Do you think you may have one rather than the other?

AndThenTheBassetHoundWokeUp Sun 02-Dec-12 21:49:59

As far as I can see, there's no pattern to be found - the dips come at different times of year, there never seems to be any kind of triggering incident. The venlafaxine seemed to be working, it gave me the boost I needed to get my job - all the AD's I've tried in the past have worked at first but then stopped, but I was put on this one because they thought it would work better in the long term so I hope it will kick in again if I get the dose increased. Why didn't you like them, Maggie? I was a bit annoyed that my psychiatrist didn't mention the crippling withdrawal symptoms before prescribing them, but I think he was assuming I'd be on them for the forseeable future - I only found out about the withdrawal when I forgot to take them for a couple of days and thought I was dying. blush

littleacceb Sun 02-Dec-12 19:47:28

So sorry you're feeling this way.

The number one thing that I've found with therapy (I'm Borderline Personality) is finding the right person for you. It wasn't until I found a therapist to whom I could really relate that I really started to make progress. If you haven't found that person yet, then use any momentum you currently have to keep looking.

Please, please shout and yell for help as much as you can. Here, your GP, your family. You are not alone.

Selks Sun 02-Dec-12 19:40:33

Hi AndThen. I'm sorry that you're going through this and I can understand you feeling worried that you might be taking another downward slide.

Can you discuss it with work? Employers have a duty under anti-discrimination legislations to not discriminate against people with a disability including mental illness (although I am not meaning to suggest that you necessarily identify with being disabled or that your depression is a disability). Your employer may be supportive and may try to take some pressure off you for a while or whatever. They may prefer to be supportive with the aim of supporting you staying in work rather than going off sick. Not all employers are supportive with issues like these however so you would have to weigh up whether it would be a helpful thing or not to disclose to your employer.

The other thing I wanted to suggest as being known (research shows) to be very helpful for recurring or cyclic depression is Mindfulness, which is an offshoot of CBT and was draws from elements of Buddhist meditation. It's not in the least bit 'woo' however, and is a recognised and accredited form of therapy. There is lots of information about Mindfulness online. The availability of mindfulness therapists varies from area to area but I would suggest it is worth seeking one out.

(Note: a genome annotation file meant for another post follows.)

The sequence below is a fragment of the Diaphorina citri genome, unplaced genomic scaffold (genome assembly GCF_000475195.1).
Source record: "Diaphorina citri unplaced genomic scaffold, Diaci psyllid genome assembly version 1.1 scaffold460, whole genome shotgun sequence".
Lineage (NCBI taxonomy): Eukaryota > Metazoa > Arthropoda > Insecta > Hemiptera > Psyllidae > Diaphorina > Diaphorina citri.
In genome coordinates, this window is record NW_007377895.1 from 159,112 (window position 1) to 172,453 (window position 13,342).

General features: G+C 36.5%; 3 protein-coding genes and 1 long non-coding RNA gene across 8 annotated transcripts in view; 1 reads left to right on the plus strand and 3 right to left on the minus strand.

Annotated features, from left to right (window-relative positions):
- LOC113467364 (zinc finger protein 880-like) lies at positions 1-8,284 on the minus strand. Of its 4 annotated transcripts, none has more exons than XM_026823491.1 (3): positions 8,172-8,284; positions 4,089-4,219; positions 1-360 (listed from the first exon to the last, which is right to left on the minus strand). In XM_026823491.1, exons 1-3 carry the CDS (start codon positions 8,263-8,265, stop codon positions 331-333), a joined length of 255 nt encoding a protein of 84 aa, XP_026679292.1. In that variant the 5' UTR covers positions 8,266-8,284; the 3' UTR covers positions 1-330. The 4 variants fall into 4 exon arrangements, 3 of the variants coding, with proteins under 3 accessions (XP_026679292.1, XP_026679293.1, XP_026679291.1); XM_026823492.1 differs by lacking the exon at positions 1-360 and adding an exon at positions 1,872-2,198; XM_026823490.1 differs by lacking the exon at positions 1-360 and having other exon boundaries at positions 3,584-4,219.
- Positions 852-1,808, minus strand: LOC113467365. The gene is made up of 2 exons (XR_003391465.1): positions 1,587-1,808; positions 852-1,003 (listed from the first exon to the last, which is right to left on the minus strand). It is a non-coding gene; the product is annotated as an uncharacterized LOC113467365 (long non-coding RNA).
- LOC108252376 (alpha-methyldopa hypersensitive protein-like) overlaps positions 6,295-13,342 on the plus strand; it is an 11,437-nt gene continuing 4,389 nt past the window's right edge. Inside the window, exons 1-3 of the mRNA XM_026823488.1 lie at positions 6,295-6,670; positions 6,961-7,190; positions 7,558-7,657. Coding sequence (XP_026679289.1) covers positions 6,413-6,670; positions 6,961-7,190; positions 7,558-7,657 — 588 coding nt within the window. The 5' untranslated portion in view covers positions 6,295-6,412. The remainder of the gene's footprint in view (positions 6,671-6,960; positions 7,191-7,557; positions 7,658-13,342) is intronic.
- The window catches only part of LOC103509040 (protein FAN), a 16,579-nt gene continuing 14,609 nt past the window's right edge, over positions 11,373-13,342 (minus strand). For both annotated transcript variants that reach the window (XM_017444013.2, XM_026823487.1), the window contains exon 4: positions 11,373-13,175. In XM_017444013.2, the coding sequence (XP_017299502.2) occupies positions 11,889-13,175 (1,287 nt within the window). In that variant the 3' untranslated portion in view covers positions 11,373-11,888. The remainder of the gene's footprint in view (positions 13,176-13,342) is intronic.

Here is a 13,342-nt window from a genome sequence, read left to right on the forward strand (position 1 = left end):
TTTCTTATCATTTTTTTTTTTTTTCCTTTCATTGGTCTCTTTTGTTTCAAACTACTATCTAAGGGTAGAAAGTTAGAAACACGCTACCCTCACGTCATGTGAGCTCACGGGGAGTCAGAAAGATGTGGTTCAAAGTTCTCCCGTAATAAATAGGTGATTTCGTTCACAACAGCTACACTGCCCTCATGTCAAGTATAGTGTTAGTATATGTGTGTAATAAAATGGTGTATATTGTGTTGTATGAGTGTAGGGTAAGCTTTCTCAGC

Best wishes x

amillionyears Sun 02-Dec-12 19:33:37

As cowardlylion asks, do you see a pattern at all?

Does the time of year affect you, lack of daylight, lack of sunshine, stress etc.
Lack of exercise,sitting down a lot,diet not so good, worries,overwork,bad periods etc.
It may be worth keeping some sort of diary.
There may not be any links at all, or there might be.

And I agree with trying out DBT, the skills it gives you are lifesaving. How good at mindfulness are you?

Has the venlafaxine been working up until recently?
I hope upping the dose will help you but from my own personal experience, it's not a drug I would ever touch again.

AndThenTheBassetHoundWokeUp Sun 02-Dec-12 19:26:38

Thank you all, I wasn't expecting so many replies so quickly! thanks I am getting pretty much all the help I can - I'm under a consultant psychiatrist who I see every few months, I also have a CPN and will be seeing him next week, and I've been on all sorts of medication over the years, currently taking 75mg Venlafaxine, which is a low dose so I'm hoping I can get that increased and maybe that will help. I've done CBT courses with several different therapists and never found it very useful - I think DBT would be good, I've done a bit on my own with a book, but there's nowhere in my area that offers it. The fact that I have so much help almost makes me feel worse in a way - like, I still feel awful even with all of this support, and I'm running out of options. My parents are very supportive and have made it clear that I can stay with them for as long as I need to - I know my mum worries about the idea of me moving out and living alone anyway - but who wants to live with mum and dad forever?

Crawling Sun 02-Dec-12 19:16:38

I have scizoaffective/bipolar 1 my first major episode was age 13 which was a psychotic mania my next was age 15 and a psychotic depression I was admitted to psychiatric services e.g pychiatrist psychologist for over a year and spent two months in hospital after a failed suicide attempt. This has continued till now with a major episode every other year and psychotic episodes in between.